Linda Olson has quite a story. An author, speaker, and coach, she has shared her story and what she’s come to understand about the power of stories in her impactful TED Talk and in her book “Your Story Matters: Own Your Story and Tell It With Clarity, Confidence & Impact.”
Experiencing a sudden and unimaginable tragedy as a child led Ms. Olson along a journey of healing, introspection, and forgiveness. She has since come to understand the power of stories and their ability to connect with and help others. Today, Olson works to help companies and individuals formulate and tell their own stories for better connection and impact.
As we collectively face the impact of a pandemic, many of us are turning inward and becoming more introspective. Reflecting on our own lives, finding the courage to look at the pivotal moments, and sharing our stories with others can foster deeper connections and greater insights for all. Might we gain wisdom from attempting to articulate our own stories?
I asked Olson how one might begin to unwrap one’s story, gaining greater wisdom and meaning from our life experiences. Here’s what she said.
The Epoch Times: In the face of a terrible tragedy, you pulled yourself out of despair and overcame it. Can you tell our readers a bit about your story?
Linda Olson: My story began as a terrible tragedy but fortunately didn’t remain there.
At 14 years of age, through a tractor accident, my precious 2-year-old brother was killed. I was the one driving the tractor. How do you go on when you’ve just faced your darkest moment?
The first step is always the hardest. For me, it was simply getting out of bed and putting one foot in front of the other.
Getting out of bed meant facing fear behind every corner: the fear of facing my family whose lives I had also crushed, the fear of facing our small community of 500 people where news spread quickly, the fear of facing reactions of friends going back to high school.
However, there was something deep within that gave me the courage to go forward; it didn’t matter how small the step was. My parents had modeled for me the need to persevere through hard times, and this was the biggest test of all, for me and my family. Somehow, we each took baby steps and refused to get stuck in our story.
The Epoch Times: What benefits are there to sharing our story?
Ms. Olson: There are many benefits to sharing our story, but it often comes down to three main benefits.
First, story is the number one way we connect with people. When told well, a story will grab our attention and draw us in to what the speaker or person is saying.
Second, story is the number one way to influence or impact someone. We can share many facts and figures but nothing will make the impact like a great story or testimonial.
Third, story is the number one way someone experiences you. The more vulnerable we are, the more someone will experience us, especially when our story impacts them. Our vulnerability often gives our listener permission to be vulnerable as well. When that level of connection happens we are experiencing one another with a deep level of trust. Sometimes that happens with someone we have just met.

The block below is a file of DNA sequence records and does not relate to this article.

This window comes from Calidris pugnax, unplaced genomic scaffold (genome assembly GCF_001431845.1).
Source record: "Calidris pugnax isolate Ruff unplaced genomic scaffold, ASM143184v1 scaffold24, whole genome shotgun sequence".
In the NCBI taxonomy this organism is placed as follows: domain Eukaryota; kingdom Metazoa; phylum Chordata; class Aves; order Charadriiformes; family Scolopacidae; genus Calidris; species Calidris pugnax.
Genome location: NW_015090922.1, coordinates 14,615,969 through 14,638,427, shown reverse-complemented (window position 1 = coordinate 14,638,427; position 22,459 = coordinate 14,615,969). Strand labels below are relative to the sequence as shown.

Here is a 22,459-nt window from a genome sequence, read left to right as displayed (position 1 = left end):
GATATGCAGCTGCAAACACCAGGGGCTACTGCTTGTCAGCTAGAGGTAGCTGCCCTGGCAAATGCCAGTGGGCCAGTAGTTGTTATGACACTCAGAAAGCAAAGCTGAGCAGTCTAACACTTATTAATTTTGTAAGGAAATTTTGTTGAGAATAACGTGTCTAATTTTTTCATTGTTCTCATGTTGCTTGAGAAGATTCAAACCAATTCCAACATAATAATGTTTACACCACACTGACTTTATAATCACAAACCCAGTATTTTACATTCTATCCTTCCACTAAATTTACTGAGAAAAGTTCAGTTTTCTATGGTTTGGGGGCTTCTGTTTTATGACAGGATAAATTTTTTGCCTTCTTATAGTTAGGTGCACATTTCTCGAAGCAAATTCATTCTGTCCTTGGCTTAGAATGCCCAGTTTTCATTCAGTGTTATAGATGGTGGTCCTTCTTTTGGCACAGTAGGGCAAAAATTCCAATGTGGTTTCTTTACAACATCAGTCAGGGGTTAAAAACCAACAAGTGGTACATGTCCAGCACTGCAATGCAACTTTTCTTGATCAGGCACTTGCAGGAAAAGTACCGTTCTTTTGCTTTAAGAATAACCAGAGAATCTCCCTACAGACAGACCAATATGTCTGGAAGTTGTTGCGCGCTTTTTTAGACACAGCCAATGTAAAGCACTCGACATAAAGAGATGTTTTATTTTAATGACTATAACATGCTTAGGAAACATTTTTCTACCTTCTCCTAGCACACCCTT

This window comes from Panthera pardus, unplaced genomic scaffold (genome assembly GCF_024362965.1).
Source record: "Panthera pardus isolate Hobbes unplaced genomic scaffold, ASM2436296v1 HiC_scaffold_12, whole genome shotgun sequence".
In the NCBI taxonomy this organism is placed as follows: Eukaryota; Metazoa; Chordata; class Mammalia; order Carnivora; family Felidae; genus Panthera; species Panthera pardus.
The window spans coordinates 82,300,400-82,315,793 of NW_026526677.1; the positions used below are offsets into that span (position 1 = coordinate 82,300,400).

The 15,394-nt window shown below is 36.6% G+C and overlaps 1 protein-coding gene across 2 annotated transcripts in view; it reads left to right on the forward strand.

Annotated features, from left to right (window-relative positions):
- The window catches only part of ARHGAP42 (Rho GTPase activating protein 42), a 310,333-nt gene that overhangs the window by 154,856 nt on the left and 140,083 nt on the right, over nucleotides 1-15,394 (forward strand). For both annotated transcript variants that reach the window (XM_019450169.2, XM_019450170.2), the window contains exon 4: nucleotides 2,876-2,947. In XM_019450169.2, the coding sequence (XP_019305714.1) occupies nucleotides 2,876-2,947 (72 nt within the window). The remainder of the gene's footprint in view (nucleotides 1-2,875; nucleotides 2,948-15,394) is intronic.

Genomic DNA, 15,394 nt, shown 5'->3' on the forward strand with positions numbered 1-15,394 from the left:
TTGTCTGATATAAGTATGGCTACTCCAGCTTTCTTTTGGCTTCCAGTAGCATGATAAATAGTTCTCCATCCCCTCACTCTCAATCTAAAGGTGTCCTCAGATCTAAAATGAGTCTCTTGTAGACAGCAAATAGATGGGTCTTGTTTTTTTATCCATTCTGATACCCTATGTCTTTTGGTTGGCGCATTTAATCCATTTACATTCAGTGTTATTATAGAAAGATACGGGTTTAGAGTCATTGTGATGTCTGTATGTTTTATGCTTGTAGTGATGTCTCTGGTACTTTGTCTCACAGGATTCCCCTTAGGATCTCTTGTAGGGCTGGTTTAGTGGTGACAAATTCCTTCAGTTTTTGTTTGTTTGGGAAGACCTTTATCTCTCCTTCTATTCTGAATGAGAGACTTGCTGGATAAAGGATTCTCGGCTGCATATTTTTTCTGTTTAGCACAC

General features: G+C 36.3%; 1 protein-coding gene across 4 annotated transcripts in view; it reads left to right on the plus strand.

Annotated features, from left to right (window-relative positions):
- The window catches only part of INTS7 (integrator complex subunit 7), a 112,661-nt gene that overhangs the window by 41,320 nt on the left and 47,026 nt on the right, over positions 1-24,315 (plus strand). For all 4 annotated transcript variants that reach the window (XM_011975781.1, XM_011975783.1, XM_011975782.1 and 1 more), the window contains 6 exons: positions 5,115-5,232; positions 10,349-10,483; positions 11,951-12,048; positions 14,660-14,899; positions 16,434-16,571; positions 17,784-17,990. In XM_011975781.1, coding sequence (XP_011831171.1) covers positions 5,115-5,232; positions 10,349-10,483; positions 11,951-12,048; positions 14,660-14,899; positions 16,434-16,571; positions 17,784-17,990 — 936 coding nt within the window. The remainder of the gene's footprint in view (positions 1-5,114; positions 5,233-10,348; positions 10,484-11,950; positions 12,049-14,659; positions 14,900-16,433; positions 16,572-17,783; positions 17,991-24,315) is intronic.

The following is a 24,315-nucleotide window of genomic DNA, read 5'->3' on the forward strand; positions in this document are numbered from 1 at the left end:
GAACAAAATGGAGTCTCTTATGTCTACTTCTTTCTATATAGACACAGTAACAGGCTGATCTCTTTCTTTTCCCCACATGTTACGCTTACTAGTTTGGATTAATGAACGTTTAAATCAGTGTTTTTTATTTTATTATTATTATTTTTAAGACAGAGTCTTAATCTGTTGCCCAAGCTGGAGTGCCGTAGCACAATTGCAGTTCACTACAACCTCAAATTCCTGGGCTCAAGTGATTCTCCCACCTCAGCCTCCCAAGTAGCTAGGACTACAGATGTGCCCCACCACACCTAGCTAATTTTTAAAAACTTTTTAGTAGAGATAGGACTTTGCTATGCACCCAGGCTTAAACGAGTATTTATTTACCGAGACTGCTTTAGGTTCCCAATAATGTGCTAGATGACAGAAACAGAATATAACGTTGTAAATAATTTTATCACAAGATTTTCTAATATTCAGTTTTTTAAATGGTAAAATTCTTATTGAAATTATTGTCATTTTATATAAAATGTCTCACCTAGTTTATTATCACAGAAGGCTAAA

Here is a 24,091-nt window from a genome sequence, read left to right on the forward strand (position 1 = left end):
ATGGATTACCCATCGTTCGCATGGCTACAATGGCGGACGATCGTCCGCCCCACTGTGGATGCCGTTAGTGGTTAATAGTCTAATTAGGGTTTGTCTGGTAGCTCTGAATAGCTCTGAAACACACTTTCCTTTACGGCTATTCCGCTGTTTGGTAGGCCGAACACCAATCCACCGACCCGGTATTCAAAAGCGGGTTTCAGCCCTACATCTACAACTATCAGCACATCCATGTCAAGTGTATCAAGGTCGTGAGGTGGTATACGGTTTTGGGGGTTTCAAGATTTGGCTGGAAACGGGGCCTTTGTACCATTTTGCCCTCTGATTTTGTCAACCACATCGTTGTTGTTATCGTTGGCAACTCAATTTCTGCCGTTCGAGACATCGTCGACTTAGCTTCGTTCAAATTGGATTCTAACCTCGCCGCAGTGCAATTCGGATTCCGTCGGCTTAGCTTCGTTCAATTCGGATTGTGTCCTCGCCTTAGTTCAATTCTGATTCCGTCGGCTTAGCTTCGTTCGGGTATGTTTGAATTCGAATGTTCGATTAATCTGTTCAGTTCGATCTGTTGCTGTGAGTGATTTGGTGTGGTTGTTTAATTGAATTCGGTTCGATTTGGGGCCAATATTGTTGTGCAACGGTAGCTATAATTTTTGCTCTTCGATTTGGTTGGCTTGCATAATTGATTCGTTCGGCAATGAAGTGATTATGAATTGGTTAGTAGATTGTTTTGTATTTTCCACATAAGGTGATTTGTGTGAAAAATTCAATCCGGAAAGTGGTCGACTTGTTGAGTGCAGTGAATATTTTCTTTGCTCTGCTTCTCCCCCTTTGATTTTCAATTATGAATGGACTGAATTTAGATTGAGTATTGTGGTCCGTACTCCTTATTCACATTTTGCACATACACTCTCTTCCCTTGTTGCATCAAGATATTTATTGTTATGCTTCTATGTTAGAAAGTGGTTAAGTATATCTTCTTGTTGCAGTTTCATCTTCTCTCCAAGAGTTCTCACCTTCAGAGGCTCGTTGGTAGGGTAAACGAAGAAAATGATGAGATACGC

During this time of world crisis, we don’t have to look far to see or know of someone in need. As we reach out in kindness, we not only brighten up someone else’s story, but that experience of giving often brightens our story as well.
The Epoch Times: How can identifying and formulating one’s story improve one’s life?
Ms. Olson: Identifying our story is the first step in making any kind of change. If we are not happy with our life right now and find ourselves negative and reactionary to the things around us, we can choose to change the attitudes and behavior. It all comes down to taking ownership or full responsibility for ourselves and know we have a choice. We can either stay stuck in our story or we can choose to learn from our situation, change our attitude and actions, and focus on improving our life.
The Epoch Times: What is the very first step you’d recommend someone take in trying to assemble their story?
Ms. Olson: I suggest reflecting on your life and writing down the turning points, in other words, the significant things that happened in life that created a shift in your direction, in your thoughts, in your life.
The Epoch Times: In the midst of a crisis like the one we’re currently facing, do you think it’s an opportune time to try to develop one’s story?
Ms. Olson: It’s certainly an opportune time to first take a look at our story. What we do with one thing, we do with all things. Are we reacting or responding to things around us? If we are reacting to the many changes we need to make during this time, filling our mind with the negative news, it is likely we react to smaller crises in our life as well. If we are responding to the changes and doing our best to stay safe, make the necessary adjustments, and offer a helping hand wherever we can, it is likely what we do when we encounter other crises in our life.
It is also an opportune time to strengthen or develop our story. We can do that through several simple ways that will make all the difference. One way is to focus on an attitude of gratitude. I woke up this morning grateful that I am alive, I am healthy, and I am safe.
Secondly, we can strengthen our story through courage. We are all being affected by this crisis one way or another. When we remember who we are, we can function from a place of strength rather than weakness and reach out to those who are deeply hurting.
Thirdly, we can strengthen our story through clarity. Clarity comes out of crises, as it is through the crises that we often stop to evaluate our life and changes we need to make. Clarity will position us to give from a generous heart, show us the next step, and allow us to step forward in confidence, connecting with those that need our help.